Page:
Kevin Moran, a security alarm installer driving his company van, was chatting to his wife on his hand-held mobile phone when he made an illegal right turn into the path of motorcyclist Gary Smith, who was riding along a dual carriageway, Liverpool Crown Court heard.
Moran, a father-of-six from Rochdale, had been distracted by three calls – one a work call and two with his wife – and failed to react to 15 road signs.
During a 15-minute journey he had spent no less than six-and-a-half minutes on his phone and it was during the second call with his wife in November last year that he began to make the illegal right turn to join the M6.
A passing motorist even beeped his horn in an attempt to warn Moran not to turn right.
Smith, a father-of-two, was riding his motorbike in the opposite direction on a journey to visit his girlfriend. The pair crashed and Smith, of Atherton, Lancashire, died in hospital from his injuries.
Moran denied causing death by dangerous driving but was convicted by a jury last month. He maintained he had finished talking and that his phone was on the passenger seat when he made the turn.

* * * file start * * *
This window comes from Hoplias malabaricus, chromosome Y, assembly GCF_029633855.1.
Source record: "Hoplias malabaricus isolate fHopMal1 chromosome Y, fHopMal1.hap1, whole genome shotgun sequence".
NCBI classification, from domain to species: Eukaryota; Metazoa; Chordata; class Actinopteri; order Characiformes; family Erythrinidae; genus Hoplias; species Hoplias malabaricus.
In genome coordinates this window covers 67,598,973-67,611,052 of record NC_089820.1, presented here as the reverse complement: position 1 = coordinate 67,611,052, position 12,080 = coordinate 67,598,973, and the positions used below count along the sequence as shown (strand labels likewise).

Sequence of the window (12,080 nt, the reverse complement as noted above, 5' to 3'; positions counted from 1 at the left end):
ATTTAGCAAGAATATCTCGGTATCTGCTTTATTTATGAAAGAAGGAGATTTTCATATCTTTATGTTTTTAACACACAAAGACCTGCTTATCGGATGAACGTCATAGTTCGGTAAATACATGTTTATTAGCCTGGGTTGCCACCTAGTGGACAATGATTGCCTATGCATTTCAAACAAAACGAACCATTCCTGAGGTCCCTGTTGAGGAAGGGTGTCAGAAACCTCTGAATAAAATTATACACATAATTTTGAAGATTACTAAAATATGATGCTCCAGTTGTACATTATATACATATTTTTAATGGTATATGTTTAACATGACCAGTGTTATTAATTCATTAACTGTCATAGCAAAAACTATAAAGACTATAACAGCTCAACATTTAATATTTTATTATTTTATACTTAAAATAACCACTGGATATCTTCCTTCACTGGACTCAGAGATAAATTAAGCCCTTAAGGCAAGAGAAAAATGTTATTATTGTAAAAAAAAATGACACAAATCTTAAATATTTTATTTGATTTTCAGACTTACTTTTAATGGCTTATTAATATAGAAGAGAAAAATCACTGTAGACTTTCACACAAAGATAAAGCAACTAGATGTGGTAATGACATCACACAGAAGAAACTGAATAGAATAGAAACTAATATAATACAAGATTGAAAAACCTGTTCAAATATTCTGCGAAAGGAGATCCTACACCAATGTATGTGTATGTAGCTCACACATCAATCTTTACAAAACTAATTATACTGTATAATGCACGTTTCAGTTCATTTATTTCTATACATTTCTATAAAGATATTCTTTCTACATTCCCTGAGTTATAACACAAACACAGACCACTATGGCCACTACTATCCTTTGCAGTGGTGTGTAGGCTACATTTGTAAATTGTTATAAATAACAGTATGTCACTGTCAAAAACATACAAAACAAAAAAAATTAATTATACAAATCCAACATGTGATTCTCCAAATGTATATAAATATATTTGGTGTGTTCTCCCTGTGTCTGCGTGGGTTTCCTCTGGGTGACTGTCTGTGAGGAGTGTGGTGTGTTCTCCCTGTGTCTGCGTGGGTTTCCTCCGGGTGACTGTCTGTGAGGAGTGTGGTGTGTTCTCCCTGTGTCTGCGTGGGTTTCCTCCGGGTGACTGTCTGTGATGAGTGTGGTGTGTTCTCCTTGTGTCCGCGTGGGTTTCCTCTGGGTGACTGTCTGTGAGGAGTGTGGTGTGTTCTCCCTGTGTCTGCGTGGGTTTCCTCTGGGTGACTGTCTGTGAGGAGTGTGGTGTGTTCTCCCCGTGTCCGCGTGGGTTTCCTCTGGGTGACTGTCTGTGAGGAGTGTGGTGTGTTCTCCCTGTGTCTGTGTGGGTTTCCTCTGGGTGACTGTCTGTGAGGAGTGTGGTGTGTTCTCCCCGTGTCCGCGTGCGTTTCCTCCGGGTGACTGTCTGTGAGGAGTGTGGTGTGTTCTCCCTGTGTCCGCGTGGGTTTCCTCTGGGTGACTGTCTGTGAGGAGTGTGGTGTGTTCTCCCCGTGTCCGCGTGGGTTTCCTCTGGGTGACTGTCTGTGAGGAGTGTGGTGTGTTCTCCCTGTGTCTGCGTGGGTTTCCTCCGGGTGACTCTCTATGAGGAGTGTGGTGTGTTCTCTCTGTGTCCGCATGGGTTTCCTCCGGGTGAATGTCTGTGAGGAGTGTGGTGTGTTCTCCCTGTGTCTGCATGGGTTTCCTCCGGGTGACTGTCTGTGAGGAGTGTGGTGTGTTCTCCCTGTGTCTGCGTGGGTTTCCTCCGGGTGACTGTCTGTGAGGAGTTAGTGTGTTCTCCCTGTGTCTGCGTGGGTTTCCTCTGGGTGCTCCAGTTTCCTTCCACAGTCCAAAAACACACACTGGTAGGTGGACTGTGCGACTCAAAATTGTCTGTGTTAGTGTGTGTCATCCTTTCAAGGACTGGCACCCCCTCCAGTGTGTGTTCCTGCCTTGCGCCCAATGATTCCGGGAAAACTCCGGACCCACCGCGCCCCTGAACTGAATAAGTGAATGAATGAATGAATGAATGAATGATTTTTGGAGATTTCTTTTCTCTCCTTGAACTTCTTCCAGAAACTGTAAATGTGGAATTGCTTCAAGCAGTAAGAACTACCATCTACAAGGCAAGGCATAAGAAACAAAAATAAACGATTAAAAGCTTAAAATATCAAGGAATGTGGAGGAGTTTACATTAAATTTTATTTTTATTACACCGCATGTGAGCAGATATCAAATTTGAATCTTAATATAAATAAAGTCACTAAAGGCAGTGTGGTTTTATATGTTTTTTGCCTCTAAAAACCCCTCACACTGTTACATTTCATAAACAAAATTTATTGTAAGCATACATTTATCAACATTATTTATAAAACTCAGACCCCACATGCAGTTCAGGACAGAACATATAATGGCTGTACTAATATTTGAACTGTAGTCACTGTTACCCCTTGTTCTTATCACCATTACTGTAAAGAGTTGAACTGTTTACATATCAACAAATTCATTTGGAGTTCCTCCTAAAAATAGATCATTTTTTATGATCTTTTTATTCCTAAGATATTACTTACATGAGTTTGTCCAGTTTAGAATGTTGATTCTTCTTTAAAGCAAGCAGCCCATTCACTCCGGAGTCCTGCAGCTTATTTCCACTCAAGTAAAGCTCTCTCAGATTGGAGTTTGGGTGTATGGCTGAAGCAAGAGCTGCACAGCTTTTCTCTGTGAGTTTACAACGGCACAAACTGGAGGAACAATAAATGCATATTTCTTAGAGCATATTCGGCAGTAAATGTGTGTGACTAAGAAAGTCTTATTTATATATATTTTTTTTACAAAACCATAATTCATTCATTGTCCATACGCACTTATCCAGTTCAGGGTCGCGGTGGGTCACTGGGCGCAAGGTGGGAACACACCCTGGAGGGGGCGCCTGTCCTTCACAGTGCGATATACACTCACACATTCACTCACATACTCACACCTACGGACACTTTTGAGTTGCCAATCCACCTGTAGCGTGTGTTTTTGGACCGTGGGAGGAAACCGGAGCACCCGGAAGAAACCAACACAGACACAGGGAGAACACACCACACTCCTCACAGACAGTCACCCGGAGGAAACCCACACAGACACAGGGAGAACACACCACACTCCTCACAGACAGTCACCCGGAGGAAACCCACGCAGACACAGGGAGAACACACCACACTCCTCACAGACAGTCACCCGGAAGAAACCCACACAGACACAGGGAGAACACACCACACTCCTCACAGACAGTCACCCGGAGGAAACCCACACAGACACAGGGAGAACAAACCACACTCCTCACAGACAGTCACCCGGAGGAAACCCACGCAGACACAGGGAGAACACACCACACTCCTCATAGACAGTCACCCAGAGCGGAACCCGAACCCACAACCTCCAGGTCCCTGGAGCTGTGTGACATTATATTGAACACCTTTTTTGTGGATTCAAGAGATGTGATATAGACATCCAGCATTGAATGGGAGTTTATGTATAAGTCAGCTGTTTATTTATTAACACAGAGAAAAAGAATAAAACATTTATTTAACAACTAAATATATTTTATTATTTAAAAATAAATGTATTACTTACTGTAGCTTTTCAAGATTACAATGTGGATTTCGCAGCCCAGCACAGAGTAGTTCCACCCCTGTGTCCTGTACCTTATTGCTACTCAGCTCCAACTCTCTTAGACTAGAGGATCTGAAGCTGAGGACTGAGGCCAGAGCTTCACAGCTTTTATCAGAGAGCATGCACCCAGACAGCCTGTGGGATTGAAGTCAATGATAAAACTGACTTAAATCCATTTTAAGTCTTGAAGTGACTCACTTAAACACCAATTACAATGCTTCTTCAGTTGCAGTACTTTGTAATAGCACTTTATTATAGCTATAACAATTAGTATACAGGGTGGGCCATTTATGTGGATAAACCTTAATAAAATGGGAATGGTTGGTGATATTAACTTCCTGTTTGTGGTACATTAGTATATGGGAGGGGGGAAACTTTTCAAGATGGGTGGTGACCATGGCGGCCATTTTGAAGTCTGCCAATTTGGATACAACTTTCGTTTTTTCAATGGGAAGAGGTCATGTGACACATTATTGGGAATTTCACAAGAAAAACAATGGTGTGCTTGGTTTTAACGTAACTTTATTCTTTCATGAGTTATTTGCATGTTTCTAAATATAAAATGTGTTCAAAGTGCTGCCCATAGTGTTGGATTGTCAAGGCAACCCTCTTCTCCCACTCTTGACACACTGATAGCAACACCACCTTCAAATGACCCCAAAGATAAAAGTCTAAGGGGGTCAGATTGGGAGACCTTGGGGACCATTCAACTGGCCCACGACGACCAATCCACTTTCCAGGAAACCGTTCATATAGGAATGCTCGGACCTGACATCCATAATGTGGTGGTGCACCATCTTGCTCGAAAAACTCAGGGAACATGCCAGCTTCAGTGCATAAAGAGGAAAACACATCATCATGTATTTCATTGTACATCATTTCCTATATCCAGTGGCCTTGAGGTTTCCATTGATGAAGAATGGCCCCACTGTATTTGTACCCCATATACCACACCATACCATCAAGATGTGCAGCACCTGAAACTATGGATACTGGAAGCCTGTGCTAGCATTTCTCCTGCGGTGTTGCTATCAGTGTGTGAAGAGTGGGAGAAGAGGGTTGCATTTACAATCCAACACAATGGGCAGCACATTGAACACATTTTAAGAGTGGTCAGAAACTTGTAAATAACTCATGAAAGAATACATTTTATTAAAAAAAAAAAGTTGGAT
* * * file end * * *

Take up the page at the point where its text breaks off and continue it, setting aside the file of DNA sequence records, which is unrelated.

Moran, who has two previous driving convictions for speeding, was also banned from driving for five years.
But Judge Henry Globe QC said: 'A motorist has lost his life because your attention was avoidably distracted by the use of a mobile phone. (This month) a new mobile phone law came into force which prohibits using any hand-held telephone while driving.
'The whole purpose is to reinforce what has been known for some time – that the use of a mobile phone while driving is dangerous and can lead to accidents of the most serious or fatal kind.'
The sentence means that Moran will spend this Christmas behind bars. It will also act as a sobering warning to fleet decision-makers and their drivers throughout the country who are getting to grips with a new ban on the use of hand-held mobile phones while driving, introduced on December 1. The case is thought to be the first conviction since the new law was introduced.
In October Fleet NewsNet revealed how a firm faced a £9 million damages bill after one of its drivers ran over a cyclist while using a mobile phone. The company representative, who has not been prosecuted, was on hold to his bank when he hit the cyclist (Fleet NewsNet, October 30).
In November, Fleet News launched its PhoneSafe campaign, designed to raise awareness of the new law among fleet operators. For all the fact about the law and articles see the link